What Is Visitor Flow, Anyway?
In our business, we focus on website conversion rates. In other words, we drive more traffic to our clients' websites and then focus on converting those website visitors into sales leads.
One of the key elements is visitor flow.
Visitor flow refers to the various paths people take when they land on your website. When someone lands on any given page, we want to push them toward a certain goal. If you are an eCommerce site (I am using this as an example because the flow is rather straightforward, albeit long), we are pushing your visitors to search the store, view a category, or go straight to a featured product. The next logical action would be to add to cart; then to view the cart, then to checkout, etc....
So that boils down to:
HOME > CATEGORY > PRODUCT > CART > CHECKOUT > CONFIRM > THANK YOU
That's seven different steps we need people to take to reach our goal of the cash register ringing.
Techniques for pushing people further towards the end-goal include the use of calls-to-action, layout tweaks, button language optimization (click here, buy now, add to cart, etc...) and more.
While we can test the effectiveness of individual calls-to-action with advanced analytics tools, a simple way to get started is to dive into your Google Analytics visitor flow tool.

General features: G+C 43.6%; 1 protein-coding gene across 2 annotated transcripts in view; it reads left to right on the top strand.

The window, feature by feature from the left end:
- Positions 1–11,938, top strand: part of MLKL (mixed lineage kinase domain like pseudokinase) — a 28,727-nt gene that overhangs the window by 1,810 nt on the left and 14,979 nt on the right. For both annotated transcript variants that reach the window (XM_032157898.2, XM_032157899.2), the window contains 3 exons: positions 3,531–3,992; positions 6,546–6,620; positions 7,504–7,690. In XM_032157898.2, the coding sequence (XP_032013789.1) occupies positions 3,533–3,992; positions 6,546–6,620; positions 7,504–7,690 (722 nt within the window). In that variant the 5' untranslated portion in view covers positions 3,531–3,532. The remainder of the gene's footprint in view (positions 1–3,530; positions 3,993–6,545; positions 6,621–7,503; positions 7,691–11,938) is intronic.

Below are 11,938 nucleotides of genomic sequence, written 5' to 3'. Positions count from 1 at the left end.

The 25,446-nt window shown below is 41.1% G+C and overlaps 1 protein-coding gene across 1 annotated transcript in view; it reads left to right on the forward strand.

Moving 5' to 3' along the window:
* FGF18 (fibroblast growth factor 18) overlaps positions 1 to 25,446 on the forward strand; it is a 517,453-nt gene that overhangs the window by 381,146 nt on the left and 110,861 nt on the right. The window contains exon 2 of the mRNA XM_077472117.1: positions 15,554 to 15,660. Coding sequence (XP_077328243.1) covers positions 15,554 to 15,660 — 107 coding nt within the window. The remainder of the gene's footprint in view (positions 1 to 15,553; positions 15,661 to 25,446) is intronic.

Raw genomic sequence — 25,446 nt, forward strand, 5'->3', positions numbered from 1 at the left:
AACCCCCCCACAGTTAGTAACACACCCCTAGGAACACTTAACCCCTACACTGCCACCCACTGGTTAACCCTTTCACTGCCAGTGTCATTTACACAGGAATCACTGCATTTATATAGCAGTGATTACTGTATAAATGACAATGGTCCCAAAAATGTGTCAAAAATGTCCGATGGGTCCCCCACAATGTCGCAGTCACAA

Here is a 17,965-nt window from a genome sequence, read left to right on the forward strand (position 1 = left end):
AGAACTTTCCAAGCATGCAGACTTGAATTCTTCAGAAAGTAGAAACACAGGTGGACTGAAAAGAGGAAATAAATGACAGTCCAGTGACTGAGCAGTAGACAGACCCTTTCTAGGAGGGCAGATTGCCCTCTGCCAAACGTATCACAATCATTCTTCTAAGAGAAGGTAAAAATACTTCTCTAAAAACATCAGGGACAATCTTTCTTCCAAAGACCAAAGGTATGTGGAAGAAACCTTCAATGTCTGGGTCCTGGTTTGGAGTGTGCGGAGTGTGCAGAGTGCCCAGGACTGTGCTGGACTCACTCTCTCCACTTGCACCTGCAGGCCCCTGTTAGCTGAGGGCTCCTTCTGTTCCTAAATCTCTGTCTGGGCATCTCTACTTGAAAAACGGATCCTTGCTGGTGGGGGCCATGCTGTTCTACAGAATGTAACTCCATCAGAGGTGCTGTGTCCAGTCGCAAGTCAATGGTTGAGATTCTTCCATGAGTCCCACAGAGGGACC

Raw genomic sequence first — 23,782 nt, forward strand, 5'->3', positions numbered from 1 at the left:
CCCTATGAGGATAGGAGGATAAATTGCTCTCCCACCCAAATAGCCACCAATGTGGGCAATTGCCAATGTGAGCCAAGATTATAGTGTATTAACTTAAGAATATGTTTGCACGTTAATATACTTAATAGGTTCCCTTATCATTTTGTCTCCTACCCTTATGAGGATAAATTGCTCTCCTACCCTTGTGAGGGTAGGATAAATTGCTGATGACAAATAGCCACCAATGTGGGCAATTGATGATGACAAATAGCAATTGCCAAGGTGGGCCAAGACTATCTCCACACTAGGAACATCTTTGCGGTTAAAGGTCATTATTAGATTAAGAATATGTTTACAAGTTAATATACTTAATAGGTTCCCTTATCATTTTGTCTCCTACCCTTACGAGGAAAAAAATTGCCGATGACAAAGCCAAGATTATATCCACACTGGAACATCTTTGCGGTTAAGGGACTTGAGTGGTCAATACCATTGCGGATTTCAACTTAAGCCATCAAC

The Visitor Flow Tool
[image src="http://thinkhandy.com/wp-content/uploads/2013/05/Screenshot_5_10_13_10_20_AM-2.png" lightbox="true" alt="Vistor Flow Tool" autoresize="true" clickthrough="true"]
[blockquote]Visitors Flow is a graphical representation of the paths visitors took through your site, from the source, through the various pages, and where along their paths they exited your site.[/blockquote] - Google Analytics Documentation
The above graphic can look complicated, but it is actually pretty simple. The red waterfall on each step represents "dropoffs", or people who leave the site after viewing that page. Targeting pages with the most dropoffs is the best way to get started. Ask yourself what you can do to make the next step more easily accessible or apparent to website visitors.
Sometimes, though a website may look fancy and visually impressive, it may just not get the basic job done; which is more sales right?
Think about adding a call-to-action with high visibility above the fold, or high on the page.
Depending on how much traffic you get, I suggest letting things test for at least a week, so that you can get a usable sample of new data. After this period of time you can go back in and see if more visitors are moving toward your desired page. The key is to understand your audience, and give them more of what they need / want over time. You can navigate to the visitor flow tool by heading to Standard Reporting > Visitors in Google Analytics